- The Enterprise
- The Recorder
McDaniel Road will be closed for construction beginning next month through March at the Piney Branch stream crossing, roughly 1,500 feet south of the road's intersection with Hallmark Lane, as crews finish work to bridge the Waldorf road's two existing halves and provide a long-awaited link between Smallwood Drive and Middletown Road.
The road will close about Sept. 12 and reopen next year about March 31. The closure could be extended should future severe weather lead to construction delays. Signs will be posted identifying the closure and detour routes, according to a news release from the Charles County government.
The $4.2 million project “has been in the works since 2004” and will result in “one continuous McDaniel Road” connecting Smallwood Drive and Middletown Road, Elm Street Development Vice President Doug Meeker said.
The developer is paying for $2.9 million of the project, while the county is chipping in the remaining $1.3 million, Meeker said.
McDaniel Road currently consists of two legs, one that heads north from Smallwood Drive and another that runs south from Route 228 and crosses Middletown Road. The northern half narrows past its intersection with Hallmark Lane, and both sections dead-end at Old McDaniel Road, adjacent and walled off from each other.
McDaniel Road serves several neighborhoods whose residents have for years pined for the road to actually connect Smallwood Lane, Middletown Road and, ultimately, Route 228, also known as Berry Road.
“We're very grateful. We're very thankful, but the process has been very tedious,” said Deron Tross, president of the Autumn Hills Homeowners Association. “I'm glad the leaders of the county stepped up and did what was right for the 300 homeowners of Autumn Hills. I'm prayerful that this does not happen to another community in the county.”
Meeker said the leg of McDaniel Road connected to Smallwood Drive will be extended north past where it currently ends at Old McDaniel Road to the Hallmark Lane intersection, making the entirety of McDaniel Road three lanes. A bridge will be built at the stream crossing in order to correct frequent flooding problems, he said.
“Whenever Piney Branch floods, that section of road is impassable,” said Donna Daugherty, a highway engineer with the Charles County Department of Planning and Growth Management.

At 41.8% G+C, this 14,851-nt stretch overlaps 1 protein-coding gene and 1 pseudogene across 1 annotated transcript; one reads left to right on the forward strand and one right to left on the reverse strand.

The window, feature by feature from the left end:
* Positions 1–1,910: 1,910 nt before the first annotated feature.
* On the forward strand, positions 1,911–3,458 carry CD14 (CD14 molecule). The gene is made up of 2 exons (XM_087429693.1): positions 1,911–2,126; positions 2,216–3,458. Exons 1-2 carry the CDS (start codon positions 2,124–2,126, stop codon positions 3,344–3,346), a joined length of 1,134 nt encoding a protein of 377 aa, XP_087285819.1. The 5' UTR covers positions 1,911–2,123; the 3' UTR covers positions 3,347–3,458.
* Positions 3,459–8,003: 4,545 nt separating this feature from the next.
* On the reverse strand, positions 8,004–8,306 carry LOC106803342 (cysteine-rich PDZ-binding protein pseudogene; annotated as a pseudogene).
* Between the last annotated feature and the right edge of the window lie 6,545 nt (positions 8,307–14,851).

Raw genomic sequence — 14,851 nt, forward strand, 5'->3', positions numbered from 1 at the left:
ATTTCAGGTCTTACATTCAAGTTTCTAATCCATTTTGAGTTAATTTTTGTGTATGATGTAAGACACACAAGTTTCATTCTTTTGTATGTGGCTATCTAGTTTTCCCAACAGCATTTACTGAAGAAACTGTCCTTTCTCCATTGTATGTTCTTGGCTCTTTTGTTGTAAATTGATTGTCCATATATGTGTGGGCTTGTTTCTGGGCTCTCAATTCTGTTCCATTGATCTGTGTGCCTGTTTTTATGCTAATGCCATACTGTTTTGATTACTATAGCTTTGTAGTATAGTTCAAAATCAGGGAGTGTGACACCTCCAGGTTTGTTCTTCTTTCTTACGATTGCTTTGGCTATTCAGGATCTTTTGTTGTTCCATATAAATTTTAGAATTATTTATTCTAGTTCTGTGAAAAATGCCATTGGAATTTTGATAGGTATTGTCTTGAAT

Daugherty said the project also will link the hiker-biker trails along both sections of McDaniel Road, though their placement — the southern trail is one the east side of the road while the northern path is to the west — will require it cross the road at some point.
Elm Street Development is required to complete McDaniel Road before it can record any more lots in the Autumn Hills neighborhood, Meeker said.
Meeker said called the project “totally independent” from the work being done in the Hampshire neighborhood to widen Ocelot Street and have it serve as a second access point to the adjacent Piney Grove community. Hampshire residents, particularly those along Ocelot Street worried about increased traffic on their road, have said the completion of McDaniel Road would allow Old McDaniel Road to instead serve as Piney Grove's second access point.
The county commissioners voted unanimously in March to move forward with an Old McDaniel Road project estimated to cost $1.4 million. The next step would be to actually appropriate funds to improve the road.
Ocelot Street resident Katherine Green said she and her neighbors have gotten conflicting messages from the county and construction crews, but they still expect their street to be linked with Piney Grove after work was recently completed widening and repaving Ocelot.
Green said she understands why the county's fire and EMS departments would want to be able to take a shorter route through Hampshire to get to some homes in Piney Grove and hopes that Old McDaniel Road can be used as a third access point.
“If Old McDaniel was opened, all that 1,200 to 1,500 car addition impacting our neighborhood would be gone,” Green said. “We would have a few cars, which would be totally fine.”
Daugherty said her office will be happy to finally have the road finished, presumably bringing an end to the steady stream of phone calls and emails from residents growing weary of the road's incompletion.
“You're not kidding,” she said. “We've gotten emails and talked to people in that community, and they're going to be so happy to have another way to get up to 228.”